National Highway Traffic Administration (NHTSA)’s findings show that some novelty helmet users attempt to make their helmets appear to be compliant with DOT standards by misleadingly attaching stickers that have the appearance of legitimate DOT certification stickers. Sellers and distributers of these labels claim that those letters coincidentally resemble the legitimate certification labels and that they stand for something other than “Department of Transportation”.
Now, NHTSA is taking action, to make it more difficult to label novelty helmets misleadingly, effective May 2013, with a new rule, the certification labels on motorcycle helmets are going to change as follows: “DOT FMVSS No.218 Certified”. Review the full rule here.
So, what is the meaning of this sticker, what does it mean to be DOT compliant? In 1973, National Highway Traffic Administration (NHTSA) issued a Federal Motor Vehicle Safety Standard (FMVSS) No. 218 for Motorcycle Helmets. The standard, specifying a set of safety performance requirements, is aimed towards reducing motorcycle deaths caused by traumatic brain injury and other types of head injury. And a DOT sticker on a helmet indicates that it fulfills the requirements of FMVSS No.218.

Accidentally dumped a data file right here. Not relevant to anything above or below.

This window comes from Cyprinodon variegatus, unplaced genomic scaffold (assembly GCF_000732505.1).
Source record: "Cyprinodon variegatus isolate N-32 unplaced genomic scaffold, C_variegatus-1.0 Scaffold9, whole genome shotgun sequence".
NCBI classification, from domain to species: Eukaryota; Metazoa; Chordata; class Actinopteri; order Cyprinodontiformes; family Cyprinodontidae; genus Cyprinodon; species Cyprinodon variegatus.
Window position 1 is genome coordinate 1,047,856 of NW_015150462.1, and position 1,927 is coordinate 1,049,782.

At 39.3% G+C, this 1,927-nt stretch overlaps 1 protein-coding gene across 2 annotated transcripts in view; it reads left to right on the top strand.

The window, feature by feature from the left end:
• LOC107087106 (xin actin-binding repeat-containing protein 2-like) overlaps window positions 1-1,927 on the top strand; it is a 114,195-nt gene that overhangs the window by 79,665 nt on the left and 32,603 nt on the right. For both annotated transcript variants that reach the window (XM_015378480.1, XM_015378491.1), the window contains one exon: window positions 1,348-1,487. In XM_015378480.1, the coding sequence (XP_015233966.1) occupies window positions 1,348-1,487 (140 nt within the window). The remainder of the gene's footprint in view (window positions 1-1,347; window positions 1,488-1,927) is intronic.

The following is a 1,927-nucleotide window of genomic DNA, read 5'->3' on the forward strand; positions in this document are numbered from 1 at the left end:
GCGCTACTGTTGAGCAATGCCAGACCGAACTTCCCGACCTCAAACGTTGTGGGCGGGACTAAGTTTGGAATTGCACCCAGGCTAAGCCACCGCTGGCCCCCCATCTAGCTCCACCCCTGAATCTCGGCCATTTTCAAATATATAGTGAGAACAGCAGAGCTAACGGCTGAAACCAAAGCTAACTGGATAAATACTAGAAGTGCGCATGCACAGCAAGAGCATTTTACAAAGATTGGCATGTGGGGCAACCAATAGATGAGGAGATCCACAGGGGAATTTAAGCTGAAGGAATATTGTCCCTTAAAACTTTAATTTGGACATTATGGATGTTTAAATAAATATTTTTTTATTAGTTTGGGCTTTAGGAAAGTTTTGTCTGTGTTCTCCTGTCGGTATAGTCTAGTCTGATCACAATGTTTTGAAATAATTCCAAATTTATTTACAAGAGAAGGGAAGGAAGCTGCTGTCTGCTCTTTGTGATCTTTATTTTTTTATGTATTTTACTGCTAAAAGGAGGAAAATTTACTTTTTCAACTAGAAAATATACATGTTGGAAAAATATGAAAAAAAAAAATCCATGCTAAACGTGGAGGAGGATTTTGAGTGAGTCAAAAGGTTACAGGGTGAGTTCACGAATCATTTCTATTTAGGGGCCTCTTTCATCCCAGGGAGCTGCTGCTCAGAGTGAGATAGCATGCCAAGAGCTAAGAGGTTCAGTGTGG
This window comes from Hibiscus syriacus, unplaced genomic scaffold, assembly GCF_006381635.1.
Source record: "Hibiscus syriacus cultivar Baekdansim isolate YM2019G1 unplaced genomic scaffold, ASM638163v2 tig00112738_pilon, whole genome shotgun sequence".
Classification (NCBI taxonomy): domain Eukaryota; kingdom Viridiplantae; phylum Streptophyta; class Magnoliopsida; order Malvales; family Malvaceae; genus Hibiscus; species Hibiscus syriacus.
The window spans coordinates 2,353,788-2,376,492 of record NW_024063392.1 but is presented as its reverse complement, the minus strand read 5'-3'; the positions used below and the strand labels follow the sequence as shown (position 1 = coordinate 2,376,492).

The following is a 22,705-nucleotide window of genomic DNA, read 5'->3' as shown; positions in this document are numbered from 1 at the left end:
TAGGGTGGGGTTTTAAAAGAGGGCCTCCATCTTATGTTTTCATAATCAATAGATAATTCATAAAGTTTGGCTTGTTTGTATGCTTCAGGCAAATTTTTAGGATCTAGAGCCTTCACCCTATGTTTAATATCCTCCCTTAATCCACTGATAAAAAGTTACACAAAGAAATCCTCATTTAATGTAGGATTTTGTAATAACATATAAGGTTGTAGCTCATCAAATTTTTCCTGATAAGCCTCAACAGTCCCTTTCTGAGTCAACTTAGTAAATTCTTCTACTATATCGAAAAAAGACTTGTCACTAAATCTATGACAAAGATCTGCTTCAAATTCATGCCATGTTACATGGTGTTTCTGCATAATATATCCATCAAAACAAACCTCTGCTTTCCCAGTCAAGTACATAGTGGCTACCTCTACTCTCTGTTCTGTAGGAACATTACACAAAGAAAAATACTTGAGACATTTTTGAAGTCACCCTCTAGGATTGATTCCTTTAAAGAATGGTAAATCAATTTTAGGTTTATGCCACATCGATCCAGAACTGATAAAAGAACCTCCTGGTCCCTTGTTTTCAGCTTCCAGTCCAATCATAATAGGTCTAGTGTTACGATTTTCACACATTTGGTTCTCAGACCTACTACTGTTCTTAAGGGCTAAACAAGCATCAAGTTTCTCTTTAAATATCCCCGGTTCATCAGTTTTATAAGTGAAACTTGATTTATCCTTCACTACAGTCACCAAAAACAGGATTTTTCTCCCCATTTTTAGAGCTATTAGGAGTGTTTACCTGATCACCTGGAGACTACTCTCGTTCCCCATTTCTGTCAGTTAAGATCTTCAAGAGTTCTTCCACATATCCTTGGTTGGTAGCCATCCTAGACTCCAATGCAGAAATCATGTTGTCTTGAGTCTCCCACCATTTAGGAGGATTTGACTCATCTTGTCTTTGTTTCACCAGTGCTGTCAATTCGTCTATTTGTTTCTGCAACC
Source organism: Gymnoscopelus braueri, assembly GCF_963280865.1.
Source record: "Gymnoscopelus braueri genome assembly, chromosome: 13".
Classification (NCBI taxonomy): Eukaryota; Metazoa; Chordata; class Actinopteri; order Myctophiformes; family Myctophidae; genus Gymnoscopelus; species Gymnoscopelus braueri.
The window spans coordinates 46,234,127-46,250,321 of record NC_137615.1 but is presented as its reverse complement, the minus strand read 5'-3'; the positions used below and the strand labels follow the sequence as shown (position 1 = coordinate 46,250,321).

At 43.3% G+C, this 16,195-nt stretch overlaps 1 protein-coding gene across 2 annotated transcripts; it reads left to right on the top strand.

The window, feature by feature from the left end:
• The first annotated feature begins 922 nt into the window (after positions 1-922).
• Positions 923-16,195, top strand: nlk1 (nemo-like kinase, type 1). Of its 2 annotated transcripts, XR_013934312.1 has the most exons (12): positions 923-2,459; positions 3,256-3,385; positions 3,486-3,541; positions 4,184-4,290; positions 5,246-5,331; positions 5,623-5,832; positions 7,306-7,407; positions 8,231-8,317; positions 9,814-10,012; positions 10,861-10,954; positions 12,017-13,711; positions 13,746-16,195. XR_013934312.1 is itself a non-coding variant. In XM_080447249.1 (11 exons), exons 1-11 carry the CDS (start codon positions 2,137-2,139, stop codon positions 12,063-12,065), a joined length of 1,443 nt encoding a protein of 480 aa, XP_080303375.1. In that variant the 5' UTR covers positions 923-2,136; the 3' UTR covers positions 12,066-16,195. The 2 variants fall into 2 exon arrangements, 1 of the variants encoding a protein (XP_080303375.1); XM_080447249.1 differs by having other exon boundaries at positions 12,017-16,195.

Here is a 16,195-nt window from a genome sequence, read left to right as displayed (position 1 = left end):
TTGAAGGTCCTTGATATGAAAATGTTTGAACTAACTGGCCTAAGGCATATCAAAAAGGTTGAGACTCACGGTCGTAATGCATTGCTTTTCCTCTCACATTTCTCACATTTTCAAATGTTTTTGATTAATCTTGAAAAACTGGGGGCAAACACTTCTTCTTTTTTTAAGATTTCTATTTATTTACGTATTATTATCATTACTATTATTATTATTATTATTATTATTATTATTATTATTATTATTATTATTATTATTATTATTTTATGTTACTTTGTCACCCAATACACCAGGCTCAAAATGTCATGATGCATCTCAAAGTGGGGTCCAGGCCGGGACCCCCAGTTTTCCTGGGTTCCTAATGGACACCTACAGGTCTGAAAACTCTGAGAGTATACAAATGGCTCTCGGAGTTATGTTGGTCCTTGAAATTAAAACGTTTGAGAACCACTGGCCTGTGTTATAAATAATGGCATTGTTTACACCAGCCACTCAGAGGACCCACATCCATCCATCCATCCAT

But today not all riders wear helmets that are FMVSS No.218 compliant. According to NHTSA, a significant number of riders wear novelty helmets. Tests performed by NHTSA showed that novelty helmets fail the safety performance requirements specified in the standard and that they will not protect the riders during a crash and will not likely be retained on the riders’ heads in case of crashes.
Figures below show American motorcyclists by helmet type and helmet use by region (source: Traffic Safety Facts, Research Note, NHTSA).